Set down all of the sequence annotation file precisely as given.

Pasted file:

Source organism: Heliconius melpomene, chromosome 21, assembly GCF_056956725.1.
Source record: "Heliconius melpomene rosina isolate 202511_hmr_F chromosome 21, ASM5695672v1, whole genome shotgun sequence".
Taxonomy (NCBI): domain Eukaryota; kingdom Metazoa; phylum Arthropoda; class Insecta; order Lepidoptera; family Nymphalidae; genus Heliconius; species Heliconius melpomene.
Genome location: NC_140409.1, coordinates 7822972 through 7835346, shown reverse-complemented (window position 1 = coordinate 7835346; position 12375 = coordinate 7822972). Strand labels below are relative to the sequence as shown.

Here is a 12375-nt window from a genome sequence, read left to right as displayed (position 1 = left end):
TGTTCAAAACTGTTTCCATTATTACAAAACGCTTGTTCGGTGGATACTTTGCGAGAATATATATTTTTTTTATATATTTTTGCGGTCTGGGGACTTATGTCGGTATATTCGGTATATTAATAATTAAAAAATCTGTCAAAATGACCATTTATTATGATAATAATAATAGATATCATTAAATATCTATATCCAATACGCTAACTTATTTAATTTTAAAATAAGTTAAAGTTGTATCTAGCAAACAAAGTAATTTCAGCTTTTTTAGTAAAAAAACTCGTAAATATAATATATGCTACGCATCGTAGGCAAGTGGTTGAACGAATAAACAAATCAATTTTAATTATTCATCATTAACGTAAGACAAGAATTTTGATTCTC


Source organism: Heliconius melpomene, chromosome 21, assembly GCF_056956725.1.
Source record: "Heliconius melpomene rosina isolate 202511_hmr_F chromosome 21, ASM5695672v1, whole genome shotgun sequence".
Taxonomy (NCBI): domain Eukaryota; kingdom Metazoa; phylum Arthropoda; class Insecta; order Lepidoptera; family Nymphalidae; genus Heliconius; species Heliconius melpomene.
Genome location: NC_140409.1, coordinates 7822972 through 7835346, shown reverse-complemented (window position 1 = coordinate 7835346; position 12375 = coordinate 7822972). Strand labels below are relative to the sequence as shown.

Here is a 12375-nt window from a genome sequence, read left to right as displayed (position 1 = left end):
TGTTCAAAACTGTTTCCATTATTACAAAACGCTTGTTCGGTGGATACTTTGCGAGAATATATATTTTTTTTATATATTTTTGCGGTCTGGGGACTTATGTCGGTATATTCGGTATATTAATAATTAAAAAATCTGTCAAAATGACCATTTATTATGATAATAATAATAGATATCATTAAATATCTATATCCAATACGCTAACTTATTTAATTTTAAAATAAGTTAAAGTTGTATCTAGCAAACAAAGTAATTTCAGCTTTTTTAGTAAAAAAACTCGTAAATATAATATATGCTACGCATCGTAGGCAAGTGGTTGAACGAATAAACAAATCAATTTTAATTATTCATCATTAACGTAAGACAAGAATTTTGATTCTC